ST. JOSEPH — The St. Joseph-Ogden High School Board of Education on Tuesday got briefed on a lawsuit filed earlier this month against the district and three administrators in connection with a former high school employee accused of sexually abusing female students over a period of years.
Urbana attorney Tom Bruno filed the lawsuit in Champaign County Circuit Court on May 3 against that teacher, Jon Jamison.
Also named as defendants are the district's board of education; Superintendent James Acklin; former St. Joseph-Ogden High School Principal Chad Uphoff; and current Principal Brian Brooks.
Jamison, 33, of Fairmount, was criminally charged in Champaign County in February with two counts of criminal sexual assault alleging that he had sex with two female students at the high school in 2003 and 2006. He's scheduled to be back in court on June 12.
The 19-year-old woman who filed the civil lawsuit as a Jane Doe was not one of the victims named in the criminal case. However, she alleged misconduct against her by Jamison between 2007 and 2010 while she was a student at St. Joseph-Ogden High School.
Bruno said he was informed by the state's attorney's office that the things his client said Jamison did with her amounted to misdemeanor violations and would have been beyond the statute of limitations to file criminal charges.
The 19-count lawsuit accuses:
— Jamison of battery and hate crime.
— The district, Uphoff, Brooks and Acklin of the infliction of emotional distress on the woman.
— The district of negligence in hiring, supervising and retaining Jamison.
— The district and the administrators of negligence in failing to make mandated reports to the Department of Children and Family Services of Jamison's alleged misconduct.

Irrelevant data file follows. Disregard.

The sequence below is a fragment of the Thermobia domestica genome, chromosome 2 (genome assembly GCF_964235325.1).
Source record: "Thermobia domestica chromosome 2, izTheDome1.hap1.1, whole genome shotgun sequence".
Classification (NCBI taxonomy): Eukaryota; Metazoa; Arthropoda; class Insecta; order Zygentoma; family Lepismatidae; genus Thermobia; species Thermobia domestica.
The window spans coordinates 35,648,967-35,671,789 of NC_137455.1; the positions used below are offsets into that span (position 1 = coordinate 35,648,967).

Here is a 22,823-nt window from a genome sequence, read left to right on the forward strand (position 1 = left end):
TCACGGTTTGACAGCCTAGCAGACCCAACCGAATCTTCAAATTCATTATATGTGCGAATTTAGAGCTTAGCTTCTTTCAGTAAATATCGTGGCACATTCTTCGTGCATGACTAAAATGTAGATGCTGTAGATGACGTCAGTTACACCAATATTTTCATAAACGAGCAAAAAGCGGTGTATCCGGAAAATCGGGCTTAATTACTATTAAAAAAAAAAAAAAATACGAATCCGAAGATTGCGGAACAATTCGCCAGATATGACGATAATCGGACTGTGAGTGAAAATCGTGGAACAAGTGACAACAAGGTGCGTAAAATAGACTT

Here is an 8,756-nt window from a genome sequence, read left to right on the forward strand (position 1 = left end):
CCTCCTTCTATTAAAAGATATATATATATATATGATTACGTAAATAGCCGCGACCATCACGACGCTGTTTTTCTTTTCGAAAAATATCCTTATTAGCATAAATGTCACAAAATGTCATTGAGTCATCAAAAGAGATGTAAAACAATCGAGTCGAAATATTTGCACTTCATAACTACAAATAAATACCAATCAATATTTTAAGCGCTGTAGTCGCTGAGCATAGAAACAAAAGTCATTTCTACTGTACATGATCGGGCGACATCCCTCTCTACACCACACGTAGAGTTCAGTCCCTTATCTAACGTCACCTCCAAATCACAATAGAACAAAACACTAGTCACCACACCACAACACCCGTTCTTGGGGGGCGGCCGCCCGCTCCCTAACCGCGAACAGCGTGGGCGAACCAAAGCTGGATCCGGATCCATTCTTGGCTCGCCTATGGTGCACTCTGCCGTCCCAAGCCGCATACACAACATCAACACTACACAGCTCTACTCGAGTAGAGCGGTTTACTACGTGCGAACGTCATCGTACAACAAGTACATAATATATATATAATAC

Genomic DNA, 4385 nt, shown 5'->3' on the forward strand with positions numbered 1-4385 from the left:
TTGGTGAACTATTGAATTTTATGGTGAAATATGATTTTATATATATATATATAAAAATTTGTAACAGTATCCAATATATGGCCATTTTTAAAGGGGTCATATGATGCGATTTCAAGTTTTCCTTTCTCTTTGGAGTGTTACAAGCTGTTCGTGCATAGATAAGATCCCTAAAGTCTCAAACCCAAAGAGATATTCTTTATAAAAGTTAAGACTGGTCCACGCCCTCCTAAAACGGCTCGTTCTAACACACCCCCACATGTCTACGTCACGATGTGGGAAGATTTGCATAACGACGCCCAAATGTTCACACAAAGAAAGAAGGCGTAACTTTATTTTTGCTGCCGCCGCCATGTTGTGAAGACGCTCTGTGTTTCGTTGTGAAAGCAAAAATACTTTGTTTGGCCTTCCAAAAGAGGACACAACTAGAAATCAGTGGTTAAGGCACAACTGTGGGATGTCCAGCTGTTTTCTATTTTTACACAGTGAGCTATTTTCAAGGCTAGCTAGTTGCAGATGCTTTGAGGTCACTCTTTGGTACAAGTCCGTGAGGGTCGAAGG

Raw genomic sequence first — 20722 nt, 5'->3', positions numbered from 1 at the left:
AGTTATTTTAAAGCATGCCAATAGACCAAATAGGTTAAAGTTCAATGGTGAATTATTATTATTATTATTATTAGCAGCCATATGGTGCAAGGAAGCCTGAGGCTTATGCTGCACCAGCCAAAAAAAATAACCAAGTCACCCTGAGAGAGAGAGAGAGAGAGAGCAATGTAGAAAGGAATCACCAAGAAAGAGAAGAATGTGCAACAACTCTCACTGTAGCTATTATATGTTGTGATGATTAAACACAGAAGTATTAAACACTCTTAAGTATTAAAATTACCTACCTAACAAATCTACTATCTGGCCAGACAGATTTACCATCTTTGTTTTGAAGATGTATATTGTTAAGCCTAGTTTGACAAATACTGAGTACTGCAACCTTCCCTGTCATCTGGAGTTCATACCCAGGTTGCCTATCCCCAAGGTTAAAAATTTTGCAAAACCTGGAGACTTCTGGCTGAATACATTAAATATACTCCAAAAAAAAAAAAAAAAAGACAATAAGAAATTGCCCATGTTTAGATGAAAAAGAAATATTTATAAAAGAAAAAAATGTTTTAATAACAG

— The district and the administrators of willful and wanton indifference to known sexual harassment by Jamison to female students.
— The district for placing the woman in a "position of danger" by retaining Jamison as a high school employee.
Bruno said the allegations in the lawsuit came from his interviews with his client, who was 14 or 15 when the abuse by Jamison began.
Jamison, a 1996 graduate of the high school, was hired in 2001 and served in a variety of positions including girls' basketball, track and cross-country coach, bus driver and special education teacher until he resigned three days after the criminal charges were filed.
Although Bruno represents only one woman, in the suit he refers to six other minor female students who suffered sexual harassment or abuse by Jamison.
Bruno said he interviewed his client and obtained, through the Freedom of Information Act, correspondence from the school district about Jamison.
"We asked for the kitchen sink," he said of what he requested. "There are notes and other reliable indicia that these things took place."
"They had numerous red flags and failed to act appropriately," Bruno said. "The proof of the numerous red flags is that they were hauling students in, questioning them, questioning their employee, telling him how to behave. They knew something was going on but never reported it and never communicated with the parents of any of these kids to say 'We called your daughter in and asked if she had an inappropriate relationship with a teacher.'"
Acklin said the allegations in the 41-page suit were "hard to read" but declined to elaborate further until he meets with the attorney for the district's insurance company.
In previous interviews, he adamantly denied that the conduct complained of would have triggered the mandated reporting to DCFS.
"The irony is they were doing this as the Jon White story was in the news," said Bruno, referring to a former Urbana grade school teacher charged in early 2007 with molesting young female students.
Three Urbana school district administrators were ultimately found guilty of criminal charges that they failed to report suspicions of sex abuse by White to DCFS. White is serving a lengthy prison sentence.
Bruno represented victims of White in civil litigation that followed his criminal case.
Among the specific allegations in this suit were that Jamison hugged, kissed, held hands and suggestively touched female students, sent them electronic messages, asked teen girls to be friends with him on Myspace, to dance provocatively for him, provided them with alcohol and drank alcohol with them.
The activity allegedly happened both on and off school property, the suit alleged.